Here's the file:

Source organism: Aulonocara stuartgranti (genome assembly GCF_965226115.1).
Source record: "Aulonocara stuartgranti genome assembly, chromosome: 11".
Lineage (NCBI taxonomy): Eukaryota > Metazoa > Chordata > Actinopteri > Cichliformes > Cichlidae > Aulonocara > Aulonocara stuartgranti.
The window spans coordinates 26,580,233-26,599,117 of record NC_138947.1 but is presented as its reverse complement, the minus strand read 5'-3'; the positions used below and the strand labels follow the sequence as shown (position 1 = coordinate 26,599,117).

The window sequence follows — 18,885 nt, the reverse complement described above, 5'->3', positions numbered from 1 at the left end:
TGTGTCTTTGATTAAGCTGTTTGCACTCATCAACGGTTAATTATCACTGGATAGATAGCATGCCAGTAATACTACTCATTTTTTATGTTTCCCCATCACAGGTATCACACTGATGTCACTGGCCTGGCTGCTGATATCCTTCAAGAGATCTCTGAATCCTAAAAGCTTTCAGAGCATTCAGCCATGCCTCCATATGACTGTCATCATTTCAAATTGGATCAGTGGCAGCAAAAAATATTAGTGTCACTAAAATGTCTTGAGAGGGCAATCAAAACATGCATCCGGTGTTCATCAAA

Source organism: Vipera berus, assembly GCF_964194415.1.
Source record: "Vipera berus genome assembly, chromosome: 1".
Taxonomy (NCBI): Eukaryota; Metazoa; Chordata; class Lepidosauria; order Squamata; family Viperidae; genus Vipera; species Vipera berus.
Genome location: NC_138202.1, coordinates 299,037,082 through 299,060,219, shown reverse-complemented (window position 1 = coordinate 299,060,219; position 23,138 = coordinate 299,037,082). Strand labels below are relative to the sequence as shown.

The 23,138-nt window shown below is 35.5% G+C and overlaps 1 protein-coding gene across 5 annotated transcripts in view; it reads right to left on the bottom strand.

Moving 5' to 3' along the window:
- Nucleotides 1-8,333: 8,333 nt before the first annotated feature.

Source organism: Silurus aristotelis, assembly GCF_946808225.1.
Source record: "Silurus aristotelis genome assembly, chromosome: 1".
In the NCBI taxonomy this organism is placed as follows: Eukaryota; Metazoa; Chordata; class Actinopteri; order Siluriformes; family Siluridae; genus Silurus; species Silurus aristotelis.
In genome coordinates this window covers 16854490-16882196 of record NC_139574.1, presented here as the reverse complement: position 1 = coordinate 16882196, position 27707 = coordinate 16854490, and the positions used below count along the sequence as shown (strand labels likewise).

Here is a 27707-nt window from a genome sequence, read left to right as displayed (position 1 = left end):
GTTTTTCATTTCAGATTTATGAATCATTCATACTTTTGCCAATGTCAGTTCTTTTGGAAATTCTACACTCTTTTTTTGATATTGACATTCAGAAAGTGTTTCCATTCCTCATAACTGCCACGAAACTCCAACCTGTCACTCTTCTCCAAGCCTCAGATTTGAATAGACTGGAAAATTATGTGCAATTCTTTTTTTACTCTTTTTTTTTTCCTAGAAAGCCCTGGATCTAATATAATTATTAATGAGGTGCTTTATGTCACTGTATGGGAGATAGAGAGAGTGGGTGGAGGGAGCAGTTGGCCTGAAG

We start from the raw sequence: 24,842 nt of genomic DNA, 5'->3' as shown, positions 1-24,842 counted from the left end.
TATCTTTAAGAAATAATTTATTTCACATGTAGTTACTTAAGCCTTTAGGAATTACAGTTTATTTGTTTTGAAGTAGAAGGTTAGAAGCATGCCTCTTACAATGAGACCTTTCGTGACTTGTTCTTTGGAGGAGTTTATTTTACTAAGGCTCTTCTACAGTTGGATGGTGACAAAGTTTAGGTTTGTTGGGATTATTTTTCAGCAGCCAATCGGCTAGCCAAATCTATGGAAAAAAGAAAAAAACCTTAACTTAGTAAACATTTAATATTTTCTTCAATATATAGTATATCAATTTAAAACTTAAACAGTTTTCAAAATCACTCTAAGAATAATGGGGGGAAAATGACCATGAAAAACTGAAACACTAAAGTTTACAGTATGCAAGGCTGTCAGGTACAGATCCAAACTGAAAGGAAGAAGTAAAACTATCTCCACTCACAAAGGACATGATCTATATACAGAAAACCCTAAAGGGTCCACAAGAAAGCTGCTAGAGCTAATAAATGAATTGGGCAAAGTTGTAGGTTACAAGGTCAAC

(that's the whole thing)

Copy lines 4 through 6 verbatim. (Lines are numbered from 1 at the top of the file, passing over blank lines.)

The window spans coordinates 26,580,233-26,599,117 of record NC_138947.1 but is presented as its reverse complement, the minus strand read 5'-3'; the positions used below and the strand labels follow the sequence as shown (position 1 = coordinate 26,599,117).

The window sequence follows — 18,885 nt, the reverse complement described above, 5'->3', positions numbered from 1 at the left end:
TGTGTCTTTGATTAAGCTGTTTGCACTCATCAACGGTTAATTATCACTGGATAGATAGCATGCCAGTAATACTACTCATTTTTTATGTTTCCCCATCACAGGTATCACACTGATGTCACTGGCCTGGCTGCTGATATCCTTCAAGAGATCTCTGAATCCTAAAAGCTTTCAGAGCATTCAGCCATGCCTCCATATGACTGTCATCATTTCAAATTGGATCAGTGGCAGCAAAAAATATTAGTGTCACTAAAATGTCTTGAGAGGGCAATCAAAACATGCATCCGGTGTTCATCAAA